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Philosophy 223
Marketing and Vulnerability
Marketing and Manipulation
 Our analysis of advertising and autonomy
suggested that directing advertising at
reflective established desires is ethically
appropriate.
 On the other hand, advertising aimed at
desires not so established is ethically
inappropriate.
 Such desires would seemingly include those
grounded in fears, anxieties, and whims.
Nature and Types of Vulnerability
 Vulnerability refers to a susceptibility to harm; more
specifically it refers to factors that individuals possess
that makes them more susceptible than their fellows.
 Individuals exhibit General Vulnerability when a
physical or psychological feature they exhibit makes
them susceptible to some harm.
 Examples: the elderly, addicts.
 Individuals exhibit Consumer Vulnerability to the
extent that their ability to participate in rational
exchanges is impaired.
 Example: children.
Marketing to Vulnerability
 Marketing techniques can target general
vulnerabilities or consumer vulnerabilities.
 Clearly techniques that target consumer
vulnerabilities are illegitimate, on the grounds
of our analysis of autonomy.
 Just as clearly, many general vulnerabilities
make individuals vulnerable as consumers.
 Elderly, infirm are vulnerable to ads that play on their
anxieties. Low income people vulnerable to high
priced consumer goods.
Brenkert, “Marketing and the
Vulnerable”
 This essay defends the view that some
consumers lack “market competency”
and that such vulnerable individuals
should not be targeted by marketers
in ways that take advantage of their
vulnerability.
Market Competency
 The knowledge that one should shop
around. Market competency includes:
 The ability to determine differences in
quality and the best price;
 Knowledge of legal rights;
 Knowledge of the products and their
characteristics;
 Possession of appropriate resources.
An Account of Vulnerability
 Vulnerable individuals operate with conditions or
incapacities that impede their ability as normal
market participants.
 Physical vulnerabilities
 Cognitive vulnerabilities
 These vulnerabilities are magnified when we think
about their implications.
 Less able to protect their interests
 Possess these vulnerabilities due to factors beyond their
control
 Often unaware of their vulnerabilities
 Vulnerabilities render them susceptible to harm
Justified Market Relations
 Morally justified market relations require that all
participants be capable of exhibiting market
competency.
 Individuals who are simply lazy should not count as
vulnerable.
 It is not morally acceptable to market goods to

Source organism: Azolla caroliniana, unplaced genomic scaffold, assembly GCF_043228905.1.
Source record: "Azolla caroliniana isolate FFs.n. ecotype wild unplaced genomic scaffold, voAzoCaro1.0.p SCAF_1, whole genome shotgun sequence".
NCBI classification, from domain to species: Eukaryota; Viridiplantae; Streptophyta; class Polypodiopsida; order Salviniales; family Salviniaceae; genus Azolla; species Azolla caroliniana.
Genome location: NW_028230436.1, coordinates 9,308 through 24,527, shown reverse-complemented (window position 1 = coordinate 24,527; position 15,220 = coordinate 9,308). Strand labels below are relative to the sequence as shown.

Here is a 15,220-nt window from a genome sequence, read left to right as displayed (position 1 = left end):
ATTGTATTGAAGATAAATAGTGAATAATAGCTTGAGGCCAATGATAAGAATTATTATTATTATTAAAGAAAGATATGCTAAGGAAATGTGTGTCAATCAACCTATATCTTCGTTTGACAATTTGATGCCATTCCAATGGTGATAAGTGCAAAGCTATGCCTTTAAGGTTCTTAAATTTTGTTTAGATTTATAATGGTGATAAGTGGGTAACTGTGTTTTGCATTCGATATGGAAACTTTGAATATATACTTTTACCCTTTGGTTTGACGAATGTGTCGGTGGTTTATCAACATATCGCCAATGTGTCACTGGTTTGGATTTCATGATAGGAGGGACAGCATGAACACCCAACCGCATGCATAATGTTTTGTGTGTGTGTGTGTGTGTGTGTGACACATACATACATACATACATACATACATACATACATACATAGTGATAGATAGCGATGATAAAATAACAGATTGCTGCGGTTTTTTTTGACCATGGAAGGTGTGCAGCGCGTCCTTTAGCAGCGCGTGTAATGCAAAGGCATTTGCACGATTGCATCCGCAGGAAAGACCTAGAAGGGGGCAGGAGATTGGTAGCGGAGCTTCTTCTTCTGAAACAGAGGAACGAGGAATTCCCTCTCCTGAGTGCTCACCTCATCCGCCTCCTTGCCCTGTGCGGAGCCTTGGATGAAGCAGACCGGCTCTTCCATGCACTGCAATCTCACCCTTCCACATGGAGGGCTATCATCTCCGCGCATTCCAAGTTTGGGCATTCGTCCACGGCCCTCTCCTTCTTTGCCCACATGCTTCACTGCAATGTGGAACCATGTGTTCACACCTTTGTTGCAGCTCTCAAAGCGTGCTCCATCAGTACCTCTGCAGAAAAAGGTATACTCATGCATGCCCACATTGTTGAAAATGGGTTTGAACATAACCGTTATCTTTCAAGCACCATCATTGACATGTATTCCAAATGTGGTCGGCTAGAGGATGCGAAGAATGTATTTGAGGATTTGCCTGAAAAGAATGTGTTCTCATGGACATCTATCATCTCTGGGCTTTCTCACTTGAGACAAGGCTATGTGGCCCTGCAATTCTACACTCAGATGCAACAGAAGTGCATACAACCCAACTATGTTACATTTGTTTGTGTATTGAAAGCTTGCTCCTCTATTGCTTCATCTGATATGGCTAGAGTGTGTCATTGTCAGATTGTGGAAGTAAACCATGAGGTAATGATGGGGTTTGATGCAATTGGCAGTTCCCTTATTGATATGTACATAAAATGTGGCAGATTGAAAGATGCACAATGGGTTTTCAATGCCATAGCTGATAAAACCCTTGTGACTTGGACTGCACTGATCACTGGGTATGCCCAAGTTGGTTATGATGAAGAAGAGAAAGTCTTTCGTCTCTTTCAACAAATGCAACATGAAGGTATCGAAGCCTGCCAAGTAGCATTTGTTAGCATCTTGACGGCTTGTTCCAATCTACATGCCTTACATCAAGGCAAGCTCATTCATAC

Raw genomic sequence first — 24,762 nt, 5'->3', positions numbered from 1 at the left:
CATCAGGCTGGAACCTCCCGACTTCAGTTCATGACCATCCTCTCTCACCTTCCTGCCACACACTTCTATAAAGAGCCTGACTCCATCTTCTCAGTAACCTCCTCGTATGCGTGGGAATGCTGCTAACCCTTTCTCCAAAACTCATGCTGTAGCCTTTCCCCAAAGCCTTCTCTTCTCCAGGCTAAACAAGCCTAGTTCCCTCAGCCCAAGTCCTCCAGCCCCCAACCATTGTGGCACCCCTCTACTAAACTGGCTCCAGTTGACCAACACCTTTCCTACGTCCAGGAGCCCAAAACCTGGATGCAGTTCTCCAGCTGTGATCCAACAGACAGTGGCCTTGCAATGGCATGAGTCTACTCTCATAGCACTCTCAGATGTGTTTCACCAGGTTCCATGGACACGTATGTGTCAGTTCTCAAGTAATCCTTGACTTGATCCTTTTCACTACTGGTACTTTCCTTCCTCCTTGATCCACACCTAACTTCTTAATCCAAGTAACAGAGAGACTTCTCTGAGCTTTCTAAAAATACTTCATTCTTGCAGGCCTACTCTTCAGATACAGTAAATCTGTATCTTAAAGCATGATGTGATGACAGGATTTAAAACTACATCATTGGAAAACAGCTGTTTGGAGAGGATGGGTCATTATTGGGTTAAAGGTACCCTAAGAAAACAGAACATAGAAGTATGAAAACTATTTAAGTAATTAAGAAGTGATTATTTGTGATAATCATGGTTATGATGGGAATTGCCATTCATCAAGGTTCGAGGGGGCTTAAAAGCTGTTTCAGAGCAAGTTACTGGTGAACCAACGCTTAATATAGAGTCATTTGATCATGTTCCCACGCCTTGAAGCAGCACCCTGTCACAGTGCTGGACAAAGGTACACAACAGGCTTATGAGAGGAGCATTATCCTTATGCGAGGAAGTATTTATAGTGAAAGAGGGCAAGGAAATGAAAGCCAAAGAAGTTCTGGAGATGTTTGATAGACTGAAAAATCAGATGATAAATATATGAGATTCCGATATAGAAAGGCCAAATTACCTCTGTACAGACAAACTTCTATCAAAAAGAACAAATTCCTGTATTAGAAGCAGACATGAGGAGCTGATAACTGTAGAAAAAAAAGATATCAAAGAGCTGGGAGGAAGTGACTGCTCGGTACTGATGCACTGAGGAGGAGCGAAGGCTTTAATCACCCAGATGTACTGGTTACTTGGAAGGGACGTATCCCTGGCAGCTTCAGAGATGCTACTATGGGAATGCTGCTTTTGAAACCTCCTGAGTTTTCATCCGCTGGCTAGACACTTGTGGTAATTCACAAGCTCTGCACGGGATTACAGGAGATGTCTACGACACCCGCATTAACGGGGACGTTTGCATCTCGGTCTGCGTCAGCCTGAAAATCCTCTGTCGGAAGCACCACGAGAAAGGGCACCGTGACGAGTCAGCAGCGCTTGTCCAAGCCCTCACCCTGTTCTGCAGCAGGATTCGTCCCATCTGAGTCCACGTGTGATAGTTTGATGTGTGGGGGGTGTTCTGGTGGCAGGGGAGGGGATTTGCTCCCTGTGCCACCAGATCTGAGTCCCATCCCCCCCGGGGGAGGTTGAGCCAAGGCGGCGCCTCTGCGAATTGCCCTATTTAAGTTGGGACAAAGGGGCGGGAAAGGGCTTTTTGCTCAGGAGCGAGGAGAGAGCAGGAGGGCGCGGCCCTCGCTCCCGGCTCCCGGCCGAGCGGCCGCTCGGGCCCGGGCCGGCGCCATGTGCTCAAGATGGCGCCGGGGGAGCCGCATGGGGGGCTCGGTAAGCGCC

especially vulnerable people with the intention of
taking advantage of their vulnerability.
Elliot, “The Drug Pushers”
 The context of Elliot’s article is the
potential conflict between the duties of
doctors to their patients and the goals of
pharmaceutical reps (to get doctors to
prescribe their companies’ medications).
 Though not necessarily conflicting, the
different foci of these two parties can
present significant moral concerns.
Gene Carbona
 As the anecdotes of Mr. Carbona, supported
by other participants in the industry and
studies in the medical literature,
demonstrate, the persuasive efforts of drug
reps have a significant impact on drug sales.
 In and of itself, this should pose few
concerns. However, when the drugs in
question are of little benefit, or even pose
possible risks to patients, concerns are
legitimate.
Should we be concerned?
 Consider the following, all gleaned from
Elliot’s article:
 In 1997, the average ROI on a dollar spent on drug repping
was $10.29 (twice that on print advertising to physicians
and 7 times on print advertising to consumers).
 The pharmaceutical industries lobbying organization is the
largest in the country.
 9 out of 10 medical students have been asked or required
to attend a pharmaceutical industry sales event.
 The pharmaceutical industry provides ~90% of the annual
monies spent on continuing education for doctors.
Two General Concerns
 First, referring back to our initial considerations,
we should probably wonder about the autonomy of
doctors influenced by reps.
 Particularly in connection two the relationship between
first and second order desires.
 Secondly, there are a number of vulnerabilities to
be concerned about: patients, doctors and their
staffs, and even, as Elliot suggests at the end of his
article, the reps themselves.